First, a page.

Aug 24, 2017 | By Benedict

Researchers from the Berkeley Artificial Intelligence Research lab have developed a way to create 3D objects from a single 2D color image. The technique uses something called “hierarchical surface prediction” to identify free space, occupied space, and—crucially—boundaries.

At the start of the month, we published an article about research taking place Canada’s University of British Columbia, where computer scientists had developed software called FlowRep. The software was able to turn 3D images into visually informative 2D line sketches that conveyed all the important details of the 3D shape.

It has clearly been a big month for the interface between 2D and 3D images, because a new research project has just emerged which explores how 3D objects can be generated from tiny, low-resolution 2D images.

The research is taking place at the Berkeley Artificial Intelligence Research lab, where researchers led by Christian Häne have utilized the process of “hierarchical surface prediction” (HSP) to create accurate 3D models from simple 2D images. The new process could have applications in virtual reality, 3D printing, and other fields concerned with 3D models.

Häne explains that “humans have the ability to effortlessly reason about the shapes of objects and scenes even if we only see a single image,” but asks the important question: “How can we teach machines this ability?”

The secret, he says, is in separating volume elements (voxels) of an image into three categories: occupied space, free space, and boundaries. Previous attempts to create 3D models from 2D images have only dealt with the two kinds of space, something that Häne sees as an obstacle in the way of high resolution.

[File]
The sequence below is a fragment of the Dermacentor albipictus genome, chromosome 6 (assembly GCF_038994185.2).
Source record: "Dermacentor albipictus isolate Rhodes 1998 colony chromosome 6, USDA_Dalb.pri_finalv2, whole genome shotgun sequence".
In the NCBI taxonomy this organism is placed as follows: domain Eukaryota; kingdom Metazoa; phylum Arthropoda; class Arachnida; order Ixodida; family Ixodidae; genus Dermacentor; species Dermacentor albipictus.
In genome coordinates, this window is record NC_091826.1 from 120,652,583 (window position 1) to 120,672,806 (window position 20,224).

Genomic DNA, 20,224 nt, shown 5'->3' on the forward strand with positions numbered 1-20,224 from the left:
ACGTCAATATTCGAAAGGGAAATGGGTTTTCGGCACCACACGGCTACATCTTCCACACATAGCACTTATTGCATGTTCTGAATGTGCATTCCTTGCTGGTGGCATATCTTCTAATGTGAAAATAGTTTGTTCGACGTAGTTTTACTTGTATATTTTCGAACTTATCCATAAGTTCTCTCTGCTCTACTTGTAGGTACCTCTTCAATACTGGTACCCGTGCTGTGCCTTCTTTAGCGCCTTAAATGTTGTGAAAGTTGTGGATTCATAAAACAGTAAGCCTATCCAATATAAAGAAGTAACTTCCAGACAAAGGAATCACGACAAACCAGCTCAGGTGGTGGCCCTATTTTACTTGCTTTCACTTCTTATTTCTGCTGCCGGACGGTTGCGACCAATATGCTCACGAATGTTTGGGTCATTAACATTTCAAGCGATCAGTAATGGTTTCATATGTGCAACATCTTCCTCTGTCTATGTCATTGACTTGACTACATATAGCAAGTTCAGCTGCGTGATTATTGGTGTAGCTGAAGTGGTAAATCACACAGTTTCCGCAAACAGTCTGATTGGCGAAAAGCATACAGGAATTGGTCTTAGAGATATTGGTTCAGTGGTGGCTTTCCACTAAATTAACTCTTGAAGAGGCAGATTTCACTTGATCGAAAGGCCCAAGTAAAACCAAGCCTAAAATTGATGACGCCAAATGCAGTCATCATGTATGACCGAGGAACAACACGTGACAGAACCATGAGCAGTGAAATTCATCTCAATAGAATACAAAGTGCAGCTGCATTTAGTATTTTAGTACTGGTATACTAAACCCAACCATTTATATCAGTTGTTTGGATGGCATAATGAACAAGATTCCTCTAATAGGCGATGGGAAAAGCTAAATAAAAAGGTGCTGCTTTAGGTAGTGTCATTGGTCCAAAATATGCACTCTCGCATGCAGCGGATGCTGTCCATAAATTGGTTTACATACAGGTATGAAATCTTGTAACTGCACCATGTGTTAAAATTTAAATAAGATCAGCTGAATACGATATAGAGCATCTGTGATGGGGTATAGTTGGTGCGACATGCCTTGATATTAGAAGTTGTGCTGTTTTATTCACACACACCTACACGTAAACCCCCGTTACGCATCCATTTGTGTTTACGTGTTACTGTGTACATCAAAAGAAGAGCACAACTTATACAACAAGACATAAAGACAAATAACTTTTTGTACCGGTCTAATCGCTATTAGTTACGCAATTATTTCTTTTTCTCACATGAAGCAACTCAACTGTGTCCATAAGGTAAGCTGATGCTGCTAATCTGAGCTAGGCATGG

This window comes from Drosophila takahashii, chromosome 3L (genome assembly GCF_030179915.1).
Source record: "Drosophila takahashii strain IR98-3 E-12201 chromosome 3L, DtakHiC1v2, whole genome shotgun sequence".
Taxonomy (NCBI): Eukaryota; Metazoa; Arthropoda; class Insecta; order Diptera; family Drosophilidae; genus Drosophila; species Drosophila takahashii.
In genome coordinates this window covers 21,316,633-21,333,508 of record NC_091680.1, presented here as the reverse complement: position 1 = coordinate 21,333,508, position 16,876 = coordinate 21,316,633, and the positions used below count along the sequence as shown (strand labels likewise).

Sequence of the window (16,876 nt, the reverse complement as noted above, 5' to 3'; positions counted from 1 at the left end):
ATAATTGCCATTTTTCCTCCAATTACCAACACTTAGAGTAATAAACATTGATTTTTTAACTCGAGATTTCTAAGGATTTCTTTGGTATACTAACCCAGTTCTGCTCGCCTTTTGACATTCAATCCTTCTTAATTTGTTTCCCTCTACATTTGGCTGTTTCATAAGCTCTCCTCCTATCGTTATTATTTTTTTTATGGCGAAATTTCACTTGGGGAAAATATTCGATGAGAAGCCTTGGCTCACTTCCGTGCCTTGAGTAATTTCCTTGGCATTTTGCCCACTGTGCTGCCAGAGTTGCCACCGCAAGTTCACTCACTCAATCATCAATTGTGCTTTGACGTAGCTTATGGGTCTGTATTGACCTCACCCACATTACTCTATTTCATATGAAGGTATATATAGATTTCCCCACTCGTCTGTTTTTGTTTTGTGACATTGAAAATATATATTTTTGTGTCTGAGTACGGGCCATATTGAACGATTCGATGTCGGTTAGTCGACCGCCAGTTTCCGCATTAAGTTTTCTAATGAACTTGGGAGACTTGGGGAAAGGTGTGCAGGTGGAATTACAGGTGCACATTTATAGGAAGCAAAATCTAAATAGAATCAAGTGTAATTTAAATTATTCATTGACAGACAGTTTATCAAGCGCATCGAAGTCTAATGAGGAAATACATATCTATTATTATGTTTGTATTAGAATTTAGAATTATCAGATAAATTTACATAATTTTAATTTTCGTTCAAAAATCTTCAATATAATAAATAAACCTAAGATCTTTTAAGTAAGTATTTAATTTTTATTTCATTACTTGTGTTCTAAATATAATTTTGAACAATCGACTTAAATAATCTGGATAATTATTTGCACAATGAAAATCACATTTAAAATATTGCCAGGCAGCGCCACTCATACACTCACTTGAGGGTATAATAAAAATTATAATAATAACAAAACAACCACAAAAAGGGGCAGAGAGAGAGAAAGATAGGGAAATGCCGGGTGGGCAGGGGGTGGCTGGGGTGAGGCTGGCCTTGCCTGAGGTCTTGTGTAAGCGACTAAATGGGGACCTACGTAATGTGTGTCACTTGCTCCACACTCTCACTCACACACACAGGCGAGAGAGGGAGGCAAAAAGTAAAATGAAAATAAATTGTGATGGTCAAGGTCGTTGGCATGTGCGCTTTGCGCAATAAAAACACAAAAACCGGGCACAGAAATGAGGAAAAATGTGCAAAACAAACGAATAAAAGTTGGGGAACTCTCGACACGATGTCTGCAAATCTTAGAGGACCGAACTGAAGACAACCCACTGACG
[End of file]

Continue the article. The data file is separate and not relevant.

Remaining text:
Häne says that the additional use of boundaries “allows us to analyze the outputs at low resolution and only predict a higher resolution of the parts of the volume where there is evidence that it contains the surface." By iterating the refinement procedure, he says, "we hierarchically predict high-resolution voxel grids.”

In other words, the new approach is less concerned with every single voxel in the image—few of which actually convey useful information about the 3D shape in question—but focuses explicitly on surfaces, which are key to generating the 3D model.

To test the HSP system, Häne and his team attempted to extract high-resolution geometries from a single color image, contrasting their method with two other predictive techniques: low-resolution hard (LR hard), a binary method; and low-resolution soft (LR soft), a fractional method.

The new technique was able to generate more accurate 3D images from the initial 2D image than the other methods could.

“The results…show the benefits in terms of surface quality and completeness of the high resolution prediction compared to the low resolution baselines,” Häne says.

And while there is still a long way to go before computational methods like this come close to what the human brain can do, this clever shortcut could be a stepping stone for further important research.

The researchers’ report, “Hierarchical Surface Prediction for 3D Object Reconstruction,” can be accessed here. Its authors were Shubham Tulsiani and Jitendra Malik.



Posted in 3D Software



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